The reason for this blog topic is a study I came across the other day called An Overview Study of Twitter in UK Local Government. This is an excellent piece of work that was completed in May this year. I am also grateful to the authors for allowing me to use their research on my blog.

While the public are quick to embrace these new platforms, local government is often slow on the uptake, and is often late in embracing new ways to communicate. Much of this is due sometimes ponderous nature of local government, with a policy needed to be written and approved before it is fully implemented. There are some very proactive local authorities, but this is not across the board. However, the real issue is not convincing council officers the bonuses of using social media, but those elected to office.

In the day’s before widespread use of social media in local government, the public only really knew the going’s on at a council by the print-media. Often, information did not get out due to journalist not being able to be everywhere. This was in many parts advantageous to a local authority because information could be controlled, or at least sanitized before its release. It is not like a local authority wanted to keep everything secret (some may argue that), but they know the wrong information, or negative information can be damaging to an authority reputation, including those political groups who are in charge during that term of office.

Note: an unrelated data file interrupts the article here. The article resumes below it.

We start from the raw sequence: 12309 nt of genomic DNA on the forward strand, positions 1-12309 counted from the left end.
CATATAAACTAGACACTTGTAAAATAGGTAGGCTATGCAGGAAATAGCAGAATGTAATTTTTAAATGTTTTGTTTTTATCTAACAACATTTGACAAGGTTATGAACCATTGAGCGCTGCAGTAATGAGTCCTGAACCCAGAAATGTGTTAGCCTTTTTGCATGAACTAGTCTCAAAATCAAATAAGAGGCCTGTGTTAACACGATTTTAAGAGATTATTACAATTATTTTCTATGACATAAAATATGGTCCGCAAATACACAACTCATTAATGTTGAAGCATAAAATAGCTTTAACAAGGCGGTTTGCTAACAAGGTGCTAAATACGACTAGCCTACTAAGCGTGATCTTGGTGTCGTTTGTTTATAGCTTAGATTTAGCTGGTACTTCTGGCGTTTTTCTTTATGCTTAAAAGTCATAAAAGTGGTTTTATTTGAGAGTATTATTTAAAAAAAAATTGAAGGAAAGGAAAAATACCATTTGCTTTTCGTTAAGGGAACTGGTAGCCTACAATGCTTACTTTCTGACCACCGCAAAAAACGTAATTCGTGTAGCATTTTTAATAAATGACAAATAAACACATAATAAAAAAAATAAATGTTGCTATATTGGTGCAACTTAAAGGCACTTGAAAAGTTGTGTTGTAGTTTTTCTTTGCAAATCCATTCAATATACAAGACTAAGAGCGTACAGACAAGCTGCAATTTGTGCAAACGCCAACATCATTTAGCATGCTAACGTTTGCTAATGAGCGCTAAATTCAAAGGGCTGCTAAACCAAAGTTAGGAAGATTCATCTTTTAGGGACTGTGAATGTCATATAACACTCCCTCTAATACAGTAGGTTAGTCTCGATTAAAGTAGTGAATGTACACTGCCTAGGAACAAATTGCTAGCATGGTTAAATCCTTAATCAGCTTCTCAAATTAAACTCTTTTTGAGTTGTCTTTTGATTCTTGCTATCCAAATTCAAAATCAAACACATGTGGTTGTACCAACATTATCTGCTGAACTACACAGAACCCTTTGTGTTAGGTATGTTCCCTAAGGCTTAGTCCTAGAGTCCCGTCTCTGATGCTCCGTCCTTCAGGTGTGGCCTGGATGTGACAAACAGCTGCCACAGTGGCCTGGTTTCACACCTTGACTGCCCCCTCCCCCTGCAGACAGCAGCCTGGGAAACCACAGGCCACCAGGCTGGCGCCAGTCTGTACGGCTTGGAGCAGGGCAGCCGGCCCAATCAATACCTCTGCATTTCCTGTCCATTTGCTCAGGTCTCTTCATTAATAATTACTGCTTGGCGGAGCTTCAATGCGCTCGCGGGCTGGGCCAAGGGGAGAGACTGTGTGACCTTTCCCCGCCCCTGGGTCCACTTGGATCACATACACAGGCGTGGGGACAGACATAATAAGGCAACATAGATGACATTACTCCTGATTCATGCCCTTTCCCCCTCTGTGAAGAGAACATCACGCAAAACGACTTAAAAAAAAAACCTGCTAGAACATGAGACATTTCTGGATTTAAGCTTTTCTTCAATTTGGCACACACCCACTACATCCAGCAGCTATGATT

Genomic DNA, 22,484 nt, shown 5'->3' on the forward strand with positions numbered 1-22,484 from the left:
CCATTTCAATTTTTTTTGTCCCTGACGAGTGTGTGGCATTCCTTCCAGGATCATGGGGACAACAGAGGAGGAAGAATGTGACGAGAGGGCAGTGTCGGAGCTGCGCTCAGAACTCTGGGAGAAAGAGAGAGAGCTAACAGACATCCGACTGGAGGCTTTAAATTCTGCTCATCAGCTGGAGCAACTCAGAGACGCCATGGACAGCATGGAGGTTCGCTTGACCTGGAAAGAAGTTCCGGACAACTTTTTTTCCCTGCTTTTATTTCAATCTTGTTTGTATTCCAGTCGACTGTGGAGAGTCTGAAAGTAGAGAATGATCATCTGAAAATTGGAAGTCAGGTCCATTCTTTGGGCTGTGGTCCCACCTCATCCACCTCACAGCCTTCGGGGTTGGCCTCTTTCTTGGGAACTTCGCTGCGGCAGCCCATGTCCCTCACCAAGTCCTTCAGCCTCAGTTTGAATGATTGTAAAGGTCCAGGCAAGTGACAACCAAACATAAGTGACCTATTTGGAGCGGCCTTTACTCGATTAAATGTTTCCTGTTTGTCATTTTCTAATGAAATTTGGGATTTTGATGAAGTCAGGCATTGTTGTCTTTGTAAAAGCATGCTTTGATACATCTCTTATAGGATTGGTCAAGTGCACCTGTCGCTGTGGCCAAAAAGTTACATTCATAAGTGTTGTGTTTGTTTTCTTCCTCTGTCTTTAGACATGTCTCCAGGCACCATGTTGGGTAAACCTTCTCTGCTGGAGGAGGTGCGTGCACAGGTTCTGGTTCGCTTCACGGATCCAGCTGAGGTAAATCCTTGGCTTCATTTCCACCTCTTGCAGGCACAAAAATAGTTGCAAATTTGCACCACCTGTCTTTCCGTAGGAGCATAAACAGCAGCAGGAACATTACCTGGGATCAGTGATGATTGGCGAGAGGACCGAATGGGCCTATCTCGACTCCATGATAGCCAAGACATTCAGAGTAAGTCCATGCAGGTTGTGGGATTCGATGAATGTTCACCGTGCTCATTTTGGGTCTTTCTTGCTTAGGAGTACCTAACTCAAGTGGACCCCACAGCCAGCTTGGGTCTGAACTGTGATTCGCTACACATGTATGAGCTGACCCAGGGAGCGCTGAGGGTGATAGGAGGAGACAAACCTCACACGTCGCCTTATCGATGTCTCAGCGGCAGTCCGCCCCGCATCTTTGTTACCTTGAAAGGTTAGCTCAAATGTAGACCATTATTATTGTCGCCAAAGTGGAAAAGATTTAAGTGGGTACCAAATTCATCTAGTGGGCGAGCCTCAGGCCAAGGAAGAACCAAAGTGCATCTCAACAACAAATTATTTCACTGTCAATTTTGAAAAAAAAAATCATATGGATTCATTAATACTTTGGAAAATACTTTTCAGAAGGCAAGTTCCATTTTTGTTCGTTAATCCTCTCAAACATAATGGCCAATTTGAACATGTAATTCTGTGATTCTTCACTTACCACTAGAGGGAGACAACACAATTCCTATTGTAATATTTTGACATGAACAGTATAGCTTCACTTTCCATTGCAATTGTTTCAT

Twitter has blown that control out of the water, because the pure beauty of Twitter its instantaneous. This is a double-edged sword as five Cornwall Councillors found out back in January 2010 with Twittergate. However, it made Cornwall Council sit-up and take notice of this micro-blogging site. To the council’s credit instead of sticking its head in the sand, or trying to ban (well it did try, until the council realised the folly of trying) it, it has embraced it, and now has just over 5000 ‘followers’.

Cornwall Council is not alone in the use of Twitter, as some 84% of councils (363) have at least one Twitter account, compared with 73% last year.  There is 426 local authorities in the UK. 346 of these are in England, 26 in Northern Ireland, 32 in Scotland and 22 are in Wales. Furthermore, just under three-quarters (73%) have at least one Facebook account, compared with 62% a year ago. More information HERE